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Editor’s Choice: Impact of Social Sciences – Predatory publishers threaten to consume public research funds and undermine national academic systems – the case of Brazil

Impact of Social Sciences – Predatory publishers threaten to consume public research funds and undermine national academic systems – the case of Brazil

Excerpt:

“An unintended consequence of the open access movement, predatory publishers have appeared in many countries, offering authors a quick and easy route to publication in exchange for a fee and usually without any apparent peer review or quality control. Using a large database of publications, Marcelo S. Perlin, Takeyoshi Imasato and Denis Borenstein analyse the extent of this problem throughout the entire Brazilian academic system. While predatory publications remain a small proportion of the overall literature, this proportion has grown exponentially in recent years, with both early-career and established scholars found to have authored papers published in predatory venues. The inclusion of predatory publications in national journal quality rankings has been a key factor in this increase…”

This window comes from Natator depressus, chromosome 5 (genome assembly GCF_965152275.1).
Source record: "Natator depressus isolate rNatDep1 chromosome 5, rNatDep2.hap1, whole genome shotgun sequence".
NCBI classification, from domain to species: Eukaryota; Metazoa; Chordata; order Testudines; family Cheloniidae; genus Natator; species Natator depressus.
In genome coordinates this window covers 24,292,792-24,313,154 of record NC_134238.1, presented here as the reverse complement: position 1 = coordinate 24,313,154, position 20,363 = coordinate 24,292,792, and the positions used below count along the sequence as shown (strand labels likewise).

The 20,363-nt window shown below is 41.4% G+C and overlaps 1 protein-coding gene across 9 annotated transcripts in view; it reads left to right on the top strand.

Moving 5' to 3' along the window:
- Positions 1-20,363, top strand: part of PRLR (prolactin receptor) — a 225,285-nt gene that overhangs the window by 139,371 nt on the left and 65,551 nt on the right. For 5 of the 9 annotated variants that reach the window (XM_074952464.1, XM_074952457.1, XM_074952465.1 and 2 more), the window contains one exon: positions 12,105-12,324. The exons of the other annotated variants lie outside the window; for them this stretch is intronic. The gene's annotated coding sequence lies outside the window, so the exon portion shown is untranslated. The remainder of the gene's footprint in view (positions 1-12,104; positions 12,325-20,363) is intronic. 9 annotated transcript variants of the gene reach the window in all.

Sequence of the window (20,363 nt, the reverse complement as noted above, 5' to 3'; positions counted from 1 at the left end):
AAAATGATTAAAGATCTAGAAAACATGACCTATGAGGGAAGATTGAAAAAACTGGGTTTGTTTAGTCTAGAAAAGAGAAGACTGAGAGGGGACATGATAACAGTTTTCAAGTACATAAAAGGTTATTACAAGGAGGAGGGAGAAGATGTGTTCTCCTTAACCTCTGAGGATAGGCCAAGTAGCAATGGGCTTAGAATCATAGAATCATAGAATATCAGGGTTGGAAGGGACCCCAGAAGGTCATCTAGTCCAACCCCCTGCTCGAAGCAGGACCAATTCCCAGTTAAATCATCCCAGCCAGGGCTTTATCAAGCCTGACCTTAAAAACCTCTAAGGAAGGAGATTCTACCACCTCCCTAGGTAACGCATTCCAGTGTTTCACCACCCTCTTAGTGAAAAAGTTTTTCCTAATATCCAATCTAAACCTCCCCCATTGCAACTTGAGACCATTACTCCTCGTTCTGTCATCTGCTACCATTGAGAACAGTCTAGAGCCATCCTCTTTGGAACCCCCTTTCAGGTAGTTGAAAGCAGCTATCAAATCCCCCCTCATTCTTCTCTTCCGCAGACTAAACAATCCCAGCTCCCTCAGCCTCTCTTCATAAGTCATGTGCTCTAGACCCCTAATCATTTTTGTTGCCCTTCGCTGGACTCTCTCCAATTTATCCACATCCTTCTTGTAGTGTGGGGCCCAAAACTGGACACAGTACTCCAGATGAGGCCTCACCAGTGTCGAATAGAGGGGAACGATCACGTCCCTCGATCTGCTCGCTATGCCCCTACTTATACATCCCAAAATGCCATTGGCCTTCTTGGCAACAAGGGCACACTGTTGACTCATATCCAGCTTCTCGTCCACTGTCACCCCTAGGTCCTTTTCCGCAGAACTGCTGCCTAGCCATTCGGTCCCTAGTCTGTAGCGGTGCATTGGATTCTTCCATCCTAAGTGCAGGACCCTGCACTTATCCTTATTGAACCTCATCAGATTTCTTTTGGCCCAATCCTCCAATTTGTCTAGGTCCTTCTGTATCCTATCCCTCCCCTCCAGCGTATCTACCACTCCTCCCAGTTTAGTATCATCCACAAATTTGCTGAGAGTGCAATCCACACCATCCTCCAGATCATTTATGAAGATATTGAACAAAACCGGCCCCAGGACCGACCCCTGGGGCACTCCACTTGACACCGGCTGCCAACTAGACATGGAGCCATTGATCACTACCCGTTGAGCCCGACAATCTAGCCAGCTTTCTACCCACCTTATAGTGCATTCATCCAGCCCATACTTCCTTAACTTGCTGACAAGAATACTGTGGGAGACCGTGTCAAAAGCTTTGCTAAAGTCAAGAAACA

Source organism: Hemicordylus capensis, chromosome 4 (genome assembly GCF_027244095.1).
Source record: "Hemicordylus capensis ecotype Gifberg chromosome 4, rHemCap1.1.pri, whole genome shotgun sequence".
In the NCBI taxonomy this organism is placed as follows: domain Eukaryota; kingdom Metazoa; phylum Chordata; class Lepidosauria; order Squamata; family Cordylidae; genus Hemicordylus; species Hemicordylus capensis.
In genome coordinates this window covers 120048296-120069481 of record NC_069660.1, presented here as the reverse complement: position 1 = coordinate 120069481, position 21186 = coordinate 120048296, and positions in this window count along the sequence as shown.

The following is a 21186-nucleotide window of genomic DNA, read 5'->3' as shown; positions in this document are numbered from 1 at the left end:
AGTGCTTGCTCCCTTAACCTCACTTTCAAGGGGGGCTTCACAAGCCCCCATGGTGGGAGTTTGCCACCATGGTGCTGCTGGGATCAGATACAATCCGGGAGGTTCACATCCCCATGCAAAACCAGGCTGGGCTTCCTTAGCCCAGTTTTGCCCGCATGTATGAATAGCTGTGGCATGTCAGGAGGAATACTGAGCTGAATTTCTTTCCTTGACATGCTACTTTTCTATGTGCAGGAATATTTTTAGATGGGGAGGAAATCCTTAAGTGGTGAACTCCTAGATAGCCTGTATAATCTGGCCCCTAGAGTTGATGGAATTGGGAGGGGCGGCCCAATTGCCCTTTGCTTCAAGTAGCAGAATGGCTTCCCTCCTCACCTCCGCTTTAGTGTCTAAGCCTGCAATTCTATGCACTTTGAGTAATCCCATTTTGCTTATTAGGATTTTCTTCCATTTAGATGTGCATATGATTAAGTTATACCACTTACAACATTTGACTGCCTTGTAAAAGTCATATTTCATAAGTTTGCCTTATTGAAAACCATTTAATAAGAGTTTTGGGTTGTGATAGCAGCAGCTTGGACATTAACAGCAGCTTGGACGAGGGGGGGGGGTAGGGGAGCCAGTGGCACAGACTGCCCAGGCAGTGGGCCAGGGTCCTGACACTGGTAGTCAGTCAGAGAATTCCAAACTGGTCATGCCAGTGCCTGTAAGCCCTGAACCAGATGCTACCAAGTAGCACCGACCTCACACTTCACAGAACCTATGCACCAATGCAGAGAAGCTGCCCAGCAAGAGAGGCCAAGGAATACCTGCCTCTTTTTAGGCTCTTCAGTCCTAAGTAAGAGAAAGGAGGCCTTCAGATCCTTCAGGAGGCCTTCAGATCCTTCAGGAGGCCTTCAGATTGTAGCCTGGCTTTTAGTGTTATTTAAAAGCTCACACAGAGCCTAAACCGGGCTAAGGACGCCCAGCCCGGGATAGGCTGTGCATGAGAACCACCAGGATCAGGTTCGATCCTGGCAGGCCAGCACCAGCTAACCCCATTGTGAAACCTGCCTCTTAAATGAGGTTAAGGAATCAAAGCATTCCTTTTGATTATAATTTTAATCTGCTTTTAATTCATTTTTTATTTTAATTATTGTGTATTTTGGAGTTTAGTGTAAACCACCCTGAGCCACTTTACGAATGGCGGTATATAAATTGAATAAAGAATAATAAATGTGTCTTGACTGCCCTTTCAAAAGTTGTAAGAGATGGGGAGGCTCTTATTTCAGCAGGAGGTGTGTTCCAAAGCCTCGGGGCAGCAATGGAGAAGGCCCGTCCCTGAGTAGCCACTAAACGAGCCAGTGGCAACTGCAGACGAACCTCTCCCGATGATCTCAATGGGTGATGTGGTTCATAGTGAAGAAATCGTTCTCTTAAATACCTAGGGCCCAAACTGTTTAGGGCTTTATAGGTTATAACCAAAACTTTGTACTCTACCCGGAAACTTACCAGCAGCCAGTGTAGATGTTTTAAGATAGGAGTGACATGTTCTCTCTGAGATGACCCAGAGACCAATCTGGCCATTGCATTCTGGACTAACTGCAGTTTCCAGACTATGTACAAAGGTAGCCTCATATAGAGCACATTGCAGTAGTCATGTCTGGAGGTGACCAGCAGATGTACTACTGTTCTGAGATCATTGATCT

“A disturbing side effect of this new publishing environment is the emergence of so-called “predatory publishers”. An unintended consequence of the OA movement, predatory publishers have appeared in many countries, offering quick and easy publication in exchange for a fee, usually without any apparent peer review or quality control. Although concerns have been raised over predatory journals, these are often accounts based on experience of a limited number of journals, or research studies limited to a specific subject.”

Read the full article: http://blogs.lse.ac.uk/impactofsocialsciences/2018/09/06/predatory-publishers-threaten-to-consume-public-research-funds-and-undermine-national-academic-systems-the-case-of-brazil/